Off the Page Reading Series
Join us for Off The Page, our series of monthly staged play readings on Mondays at 7 pm! Several shows have gone on to be full Sierra Madre Playhouse productions, including The Immigrant, The Gin Game, and Tuesdays with Morrie. Our upcoming production of Silent Sky was previously performed through Off The Page. These events are free to attend.
Monday, March 23, at 7 pm
By Stephen Sachs
Maude, a fifty-something unemployed bartender living in a a trailer park, has bought a painting for a few bucks from a thrift store. Despite almost trashing it, she's now convinced it's a lost masterpiece by Jackson Pollock worth millions. But when world-class art expert Lionel Percy flies over from New York and arrives at her trailer home in Bakersfield to authenticate the painting, he has no idea what he is about to discover. Inspired by true events, this hilarious and thought-provoking comedy-drama asks vital questions about what makes art and people truly authentic.
Monday, April 27, at 7 pm
The Human Comedy
By Thom Babbes
Adapted from the novel by William Saroyan
Directed by SMP Artistic Director Christian Lebano
Set in warfront America 1942, this coming-of-age tale tells the story of Homer Macauley, a 15-year-old boy who delivers telegrams at night to make money for his family. During the course of two days, Homer grows from an idealistic boy to a mature young man as he struggles with the unfairness of the world around him and the pain of families to whom he delivers the War Department's death notices. But in the midst of the decaying idealism of small town America, and the loneliness of growing up, Homer finds hope in humanity through Mr. Grogam, the old alcoholic telegrapher and Mr. Spangler, the manager of the telegraph office who becomes a father-figure. In these men, Homer learns to see the goodness in people no matter how desperate or broken they may be. He also finds the true meaning of home. In the end, it is a timeless American tale that celebrates our common decency. In our present society that is so divisive, The Human Comedy has a lot to how us about our humanity and the important things that bring us together.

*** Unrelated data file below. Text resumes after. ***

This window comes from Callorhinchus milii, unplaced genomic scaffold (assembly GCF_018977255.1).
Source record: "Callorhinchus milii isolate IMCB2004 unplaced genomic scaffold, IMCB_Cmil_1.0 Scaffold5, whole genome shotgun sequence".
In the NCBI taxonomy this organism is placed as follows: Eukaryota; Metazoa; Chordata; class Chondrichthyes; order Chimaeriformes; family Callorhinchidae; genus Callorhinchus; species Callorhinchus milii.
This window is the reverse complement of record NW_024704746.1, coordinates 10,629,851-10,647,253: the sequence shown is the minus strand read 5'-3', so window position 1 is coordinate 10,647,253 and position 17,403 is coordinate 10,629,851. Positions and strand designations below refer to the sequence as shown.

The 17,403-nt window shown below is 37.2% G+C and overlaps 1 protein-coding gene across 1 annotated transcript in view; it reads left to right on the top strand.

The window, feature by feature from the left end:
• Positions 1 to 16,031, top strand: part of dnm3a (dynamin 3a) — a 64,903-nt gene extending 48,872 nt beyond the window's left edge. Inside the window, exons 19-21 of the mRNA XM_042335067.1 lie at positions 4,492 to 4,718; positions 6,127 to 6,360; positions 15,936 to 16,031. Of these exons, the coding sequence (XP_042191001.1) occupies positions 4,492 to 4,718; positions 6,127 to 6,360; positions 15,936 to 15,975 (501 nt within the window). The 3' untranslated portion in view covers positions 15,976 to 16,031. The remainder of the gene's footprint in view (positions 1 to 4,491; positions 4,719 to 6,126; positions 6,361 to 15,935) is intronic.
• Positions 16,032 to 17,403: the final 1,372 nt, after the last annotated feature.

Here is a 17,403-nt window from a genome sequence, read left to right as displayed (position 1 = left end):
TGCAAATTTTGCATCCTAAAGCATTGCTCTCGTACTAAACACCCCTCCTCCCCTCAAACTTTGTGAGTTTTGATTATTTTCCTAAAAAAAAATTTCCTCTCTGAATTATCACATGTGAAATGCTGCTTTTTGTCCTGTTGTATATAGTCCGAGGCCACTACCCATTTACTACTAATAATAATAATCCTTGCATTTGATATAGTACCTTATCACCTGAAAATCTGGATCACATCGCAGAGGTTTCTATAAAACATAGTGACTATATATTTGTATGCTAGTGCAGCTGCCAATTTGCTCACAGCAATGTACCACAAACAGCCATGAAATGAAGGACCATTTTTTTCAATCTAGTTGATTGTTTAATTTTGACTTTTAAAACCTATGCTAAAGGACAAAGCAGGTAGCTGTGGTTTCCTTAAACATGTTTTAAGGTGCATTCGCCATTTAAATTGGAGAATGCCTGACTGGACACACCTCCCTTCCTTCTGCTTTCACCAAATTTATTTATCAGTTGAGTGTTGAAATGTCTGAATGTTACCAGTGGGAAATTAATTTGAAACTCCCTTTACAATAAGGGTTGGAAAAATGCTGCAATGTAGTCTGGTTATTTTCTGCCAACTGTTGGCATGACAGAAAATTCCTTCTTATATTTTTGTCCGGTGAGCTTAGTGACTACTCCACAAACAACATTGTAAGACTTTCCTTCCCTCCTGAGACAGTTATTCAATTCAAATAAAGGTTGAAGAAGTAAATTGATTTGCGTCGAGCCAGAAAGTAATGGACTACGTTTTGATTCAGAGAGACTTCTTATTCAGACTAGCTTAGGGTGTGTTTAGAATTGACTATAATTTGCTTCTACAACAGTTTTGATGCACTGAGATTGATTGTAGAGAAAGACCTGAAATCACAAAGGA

"I thought a fellow would never cry when he got to be grown up, but it seems as if that's when a fellow starts." - Homer Macauley